Move over, Homer, shove up, Pete – Edgar's arrived

New sitcom Full English takes on the US heavyweights

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The Independent Culture

The new animated sitcom Full English comes with an impressive pedigree. It is created and written by brothers Jack and Harry Williams – whose father is playwright and Wimbledon Poisoner novelist Nigel Williams – and illustrated by Alex Scarfe, the 30-year-old son of Gerald Scarfe, the cartoonist known for his savage caricatures of public figures. And the fact that their show is an attempt at a British Family Guy or The Simpsons, means that it also comes with high expectations – one expectation being that it will fall flat on its face for having the temerity to take on the mantle of those great American cartoons.

In fact Full English is pretty funny and well executed – not least Scarfe's deliberately detailed and "un-cartoony" characters. Since leaving the Chelsea School of Art (where he first encountered the Williams brothers) Scarfe's metier has been abstract "and slightly weird" paintings. "But I've always been interested in animation," he says. "I was pitching a comedy book imagining what happened to cartoon characters after they'd been on TV in the Eighties – I showed it to Harry, and he said we should do something together sometime."

The Williams brothers, who created the 2007 BBC3 sitcom Roman's Empire, had been writing an animated sitcom for Fox in America when they got back in contact with Scarfe to help them design that project (about a family of illegal Mexican immigrants – it never got made).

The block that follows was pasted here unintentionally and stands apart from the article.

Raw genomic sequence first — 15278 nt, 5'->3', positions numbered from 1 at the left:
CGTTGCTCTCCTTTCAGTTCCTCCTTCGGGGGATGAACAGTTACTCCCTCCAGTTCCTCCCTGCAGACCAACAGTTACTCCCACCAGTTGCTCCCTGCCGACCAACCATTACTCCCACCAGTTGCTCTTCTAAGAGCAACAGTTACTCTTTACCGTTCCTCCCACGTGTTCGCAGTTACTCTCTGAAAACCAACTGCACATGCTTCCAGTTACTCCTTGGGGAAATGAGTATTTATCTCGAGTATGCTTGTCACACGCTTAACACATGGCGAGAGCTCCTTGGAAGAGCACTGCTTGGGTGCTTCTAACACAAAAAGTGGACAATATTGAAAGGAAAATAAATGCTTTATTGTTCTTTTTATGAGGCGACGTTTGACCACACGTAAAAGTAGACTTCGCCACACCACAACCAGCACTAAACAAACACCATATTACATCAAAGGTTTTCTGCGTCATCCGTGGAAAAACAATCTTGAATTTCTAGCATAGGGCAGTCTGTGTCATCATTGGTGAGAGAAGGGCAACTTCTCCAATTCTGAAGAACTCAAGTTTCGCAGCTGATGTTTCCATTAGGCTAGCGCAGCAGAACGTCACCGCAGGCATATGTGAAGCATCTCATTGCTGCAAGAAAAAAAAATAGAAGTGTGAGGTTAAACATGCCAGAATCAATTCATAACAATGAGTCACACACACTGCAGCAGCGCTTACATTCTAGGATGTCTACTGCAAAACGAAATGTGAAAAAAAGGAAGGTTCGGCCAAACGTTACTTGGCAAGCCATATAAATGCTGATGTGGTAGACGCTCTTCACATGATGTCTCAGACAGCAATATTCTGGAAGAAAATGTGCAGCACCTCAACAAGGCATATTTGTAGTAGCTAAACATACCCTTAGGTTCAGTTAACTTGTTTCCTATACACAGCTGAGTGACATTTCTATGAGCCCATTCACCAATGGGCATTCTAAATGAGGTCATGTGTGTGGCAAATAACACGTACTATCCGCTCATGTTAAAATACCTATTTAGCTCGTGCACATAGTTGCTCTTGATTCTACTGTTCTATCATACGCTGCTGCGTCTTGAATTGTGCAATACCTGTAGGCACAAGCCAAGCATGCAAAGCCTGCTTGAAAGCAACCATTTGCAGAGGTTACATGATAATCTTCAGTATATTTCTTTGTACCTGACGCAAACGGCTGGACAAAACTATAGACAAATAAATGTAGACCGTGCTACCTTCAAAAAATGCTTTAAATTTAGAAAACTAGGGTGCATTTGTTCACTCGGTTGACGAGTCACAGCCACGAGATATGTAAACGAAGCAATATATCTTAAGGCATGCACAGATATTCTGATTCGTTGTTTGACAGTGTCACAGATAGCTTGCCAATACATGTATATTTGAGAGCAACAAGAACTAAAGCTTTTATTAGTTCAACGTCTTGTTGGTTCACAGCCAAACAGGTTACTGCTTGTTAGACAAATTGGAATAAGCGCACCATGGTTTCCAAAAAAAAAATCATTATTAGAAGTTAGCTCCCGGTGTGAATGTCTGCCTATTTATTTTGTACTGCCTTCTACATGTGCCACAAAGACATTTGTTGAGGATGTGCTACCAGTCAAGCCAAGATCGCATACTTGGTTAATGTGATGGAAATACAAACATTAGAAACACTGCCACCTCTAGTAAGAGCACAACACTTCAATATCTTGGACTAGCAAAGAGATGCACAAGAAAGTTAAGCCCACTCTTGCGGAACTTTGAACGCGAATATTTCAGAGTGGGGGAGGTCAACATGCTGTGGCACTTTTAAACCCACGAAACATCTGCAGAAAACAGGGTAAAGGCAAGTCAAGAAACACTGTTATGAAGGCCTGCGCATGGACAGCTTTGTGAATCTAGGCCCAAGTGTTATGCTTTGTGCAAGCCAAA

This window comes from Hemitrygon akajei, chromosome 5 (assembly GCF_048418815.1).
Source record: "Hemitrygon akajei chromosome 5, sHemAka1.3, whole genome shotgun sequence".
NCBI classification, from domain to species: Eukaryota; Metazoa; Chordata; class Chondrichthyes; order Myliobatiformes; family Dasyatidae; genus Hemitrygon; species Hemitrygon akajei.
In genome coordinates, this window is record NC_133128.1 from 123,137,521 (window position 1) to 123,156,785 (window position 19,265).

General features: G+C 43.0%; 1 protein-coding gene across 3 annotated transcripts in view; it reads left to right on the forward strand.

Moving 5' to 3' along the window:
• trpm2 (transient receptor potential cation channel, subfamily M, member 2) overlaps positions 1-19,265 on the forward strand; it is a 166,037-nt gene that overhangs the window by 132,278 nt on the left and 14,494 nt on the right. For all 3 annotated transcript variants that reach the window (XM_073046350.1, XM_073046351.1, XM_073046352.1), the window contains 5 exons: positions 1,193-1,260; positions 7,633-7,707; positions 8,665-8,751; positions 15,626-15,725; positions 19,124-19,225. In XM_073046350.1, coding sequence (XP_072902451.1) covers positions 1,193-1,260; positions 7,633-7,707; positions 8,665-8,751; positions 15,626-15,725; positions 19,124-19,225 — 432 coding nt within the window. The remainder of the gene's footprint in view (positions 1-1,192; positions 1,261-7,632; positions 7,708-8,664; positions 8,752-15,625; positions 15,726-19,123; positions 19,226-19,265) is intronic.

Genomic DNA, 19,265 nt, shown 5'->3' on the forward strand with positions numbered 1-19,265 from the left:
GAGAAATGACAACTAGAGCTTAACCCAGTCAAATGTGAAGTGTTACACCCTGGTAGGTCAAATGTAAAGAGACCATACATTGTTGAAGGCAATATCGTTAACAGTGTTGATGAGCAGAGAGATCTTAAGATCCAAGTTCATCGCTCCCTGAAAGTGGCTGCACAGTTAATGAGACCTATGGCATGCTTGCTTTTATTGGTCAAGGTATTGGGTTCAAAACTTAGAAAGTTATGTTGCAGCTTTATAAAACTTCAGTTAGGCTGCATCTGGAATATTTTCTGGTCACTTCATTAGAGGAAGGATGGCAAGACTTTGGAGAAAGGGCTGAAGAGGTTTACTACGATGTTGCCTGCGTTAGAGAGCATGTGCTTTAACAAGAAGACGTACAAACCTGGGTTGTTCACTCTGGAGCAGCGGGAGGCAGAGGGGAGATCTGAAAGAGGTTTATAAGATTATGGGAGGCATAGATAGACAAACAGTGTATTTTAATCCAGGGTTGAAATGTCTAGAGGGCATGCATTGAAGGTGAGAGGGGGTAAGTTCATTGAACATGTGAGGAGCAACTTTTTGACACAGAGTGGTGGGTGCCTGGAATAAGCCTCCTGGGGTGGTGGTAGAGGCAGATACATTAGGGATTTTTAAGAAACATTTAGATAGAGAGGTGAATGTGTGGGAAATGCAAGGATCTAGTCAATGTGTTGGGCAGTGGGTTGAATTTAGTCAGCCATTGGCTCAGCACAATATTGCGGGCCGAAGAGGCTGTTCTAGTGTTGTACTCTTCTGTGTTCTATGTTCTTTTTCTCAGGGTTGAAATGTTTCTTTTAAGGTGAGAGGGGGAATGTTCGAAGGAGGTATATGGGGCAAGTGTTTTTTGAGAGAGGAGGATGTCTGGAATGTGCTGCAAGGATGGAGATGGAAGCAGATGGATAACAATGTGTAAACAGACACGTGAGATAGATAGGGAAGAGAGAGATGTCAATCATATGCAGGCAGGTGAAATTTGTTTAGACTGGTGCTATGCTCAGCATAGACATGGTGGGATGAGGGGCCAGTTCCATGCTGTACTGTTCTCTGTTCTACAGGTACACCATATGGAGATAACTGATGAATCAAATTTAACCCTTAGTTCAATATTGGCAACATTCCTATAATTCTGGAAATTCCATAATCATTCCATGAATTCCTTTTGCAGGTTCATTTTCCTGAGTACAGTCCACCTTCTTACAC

"Fox always say that all their shows are about a family in some way… often British animation has tried to be extreme or big concept," says Harry Williams, citing Stressed Eric (the 1998 animation about a divorcee), I Am Not an Animal (the Steve Coogan-voiced Peter Baynham animation about creatures escaped from a vivisection lab), and the cult series Monkey Dust, which took paedophilia and bestiality as subjects. "We're just a family show, but that's a way of taking us into English culture."

Full English tells of put-upon suburban drudge Edgar (voiced by The IT Crowd star Richard Ayoade), his perfectionist wife Wendy (Rosie Cavaliero) and their three dysfunctional children – the two sons voiced by Kayvan Novak (Fonejacker, Four Lions). Harry Williams says Edgar is not simply an anglicised Homer Simpson or Pete Griffin from Family Guy. "Homer and Pete are such an American type… fat, lazy stereotypes of the American male. We were thinking of the stereotypical English family man… meek, suppressed, trying to hide from his family."

Like The Simpsons, Full English features animated versions of real celebrities – in the first episode an effeminate Simon Cowell, a hand-holding Ant and Dec and a Nuts magazine-reading Queen – although unlike in The Simpsons (and obviously in the case of Her Majesty) these aren't voiced by the famous themselves. "There's something cosy about people playing themselves," says Jack Williams. "And we didn't want it to be The Impressions Show we tried to capture the personality. Alex's pictures are so good he does a lot of the work for you."

Scarfe painted his characters on paper, while LA-based Rough-Draft, the company behind Family Guy and Futurama, executed the animation. "They'd never done anything rude like this, and they really took to it," says Scarfe. "Every single object and background had a British look, so everything was sent back to me to look over – often at one in the morning because of time differences." And how does Scarfe, whose mother is Jane Asher, feel about following in his father's footsteps? "I grew up in a family where that sort of satire was happening all the time," he says. "They get it."

'Full English' begins on 12 November at 10.50pm on Channel 4